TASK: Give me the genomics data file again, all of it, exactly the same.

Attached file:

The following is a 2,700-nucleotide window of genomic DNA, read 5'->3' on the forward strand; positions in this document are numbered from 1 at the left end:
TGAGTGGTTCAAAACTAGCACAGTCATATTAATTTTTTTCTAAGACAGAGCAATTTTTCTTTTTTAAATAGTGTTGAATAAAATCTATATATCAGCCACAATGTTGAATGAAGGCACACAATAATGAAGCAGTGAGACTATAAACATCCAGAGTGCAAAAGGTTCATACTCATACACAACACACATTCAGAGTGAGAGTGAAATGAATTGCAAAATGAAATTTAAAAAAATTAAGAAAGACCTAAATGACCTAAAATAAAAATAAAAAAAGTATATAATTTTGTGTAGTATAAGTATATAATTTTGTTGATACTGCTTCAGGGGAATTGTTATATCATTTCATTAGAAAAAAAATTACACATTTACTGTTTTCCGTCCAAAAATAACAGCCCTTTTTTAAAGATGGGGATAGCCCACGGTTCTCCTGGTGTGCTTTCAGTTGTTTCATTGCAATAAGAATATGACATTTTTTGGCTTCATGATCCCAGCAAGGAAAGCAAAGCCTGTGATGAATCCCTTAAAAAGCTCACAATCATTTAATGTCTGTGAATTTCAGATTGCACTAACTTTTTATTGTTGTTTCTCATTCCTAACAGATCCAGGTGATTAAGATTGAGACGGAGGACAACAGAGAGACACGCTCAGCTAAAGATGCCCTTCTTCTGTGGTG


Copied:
The following is a 2,700-nucleotide window of genomic DNA, read 5'->3' on the forward strand; positions in this document are numbered from 1 at the left end:
TGAGTGGTTCAAAACTAGCACAGTCATATTAATTTTTTTCTAAGACAGAGCAATTTTTCTTTTTTAAATAGTGTTGAATAAAATCTATATATCAGCCACAATGTTGAATGAAGGCACACAATAATGAAGCAGTGAGACTATAAACATCCAGAGTGCAAAAGGTTCATACTCATACACAACACACATTCAGAGTGAGAGTGAAATGAATTGCAAAATGAAATTTAAAAAAATTAAGAAAGACCTAAATGACCTAAAATAAAAATAAAAAAAGTATATAATTTTGTGTAGTATAAGTATATAATTTTGTTGATACTGCTTCAGGGGAATTGTTATATCATTTCATTAGAAAAAAAATTACACATTTACTGTTTTCCGTCCAAAAATAACAGCCCTTTTTTAAAGATGGGGATAGCCCACGGTTCTCCTGGTGTGCTTTCAGTTGTTTCATTGCAATAAGAATATGACATTTTTTGGCTTCATGATCCCAGCAAGGAAAGCAAAGCCTGTGATGAATCCCTTAAAAAGCTCACAATCATTTAATGTCTGTGAATTTCAGATTGCACTAACTTTTTATTGTTGTTTCTCATTCCTAACAGATCCAGGTGATTAAGATTGAGACGGAGGACAACAGAGAGACACGCTCAGCTAAAGATGCCCTTCTTCTGTGGTG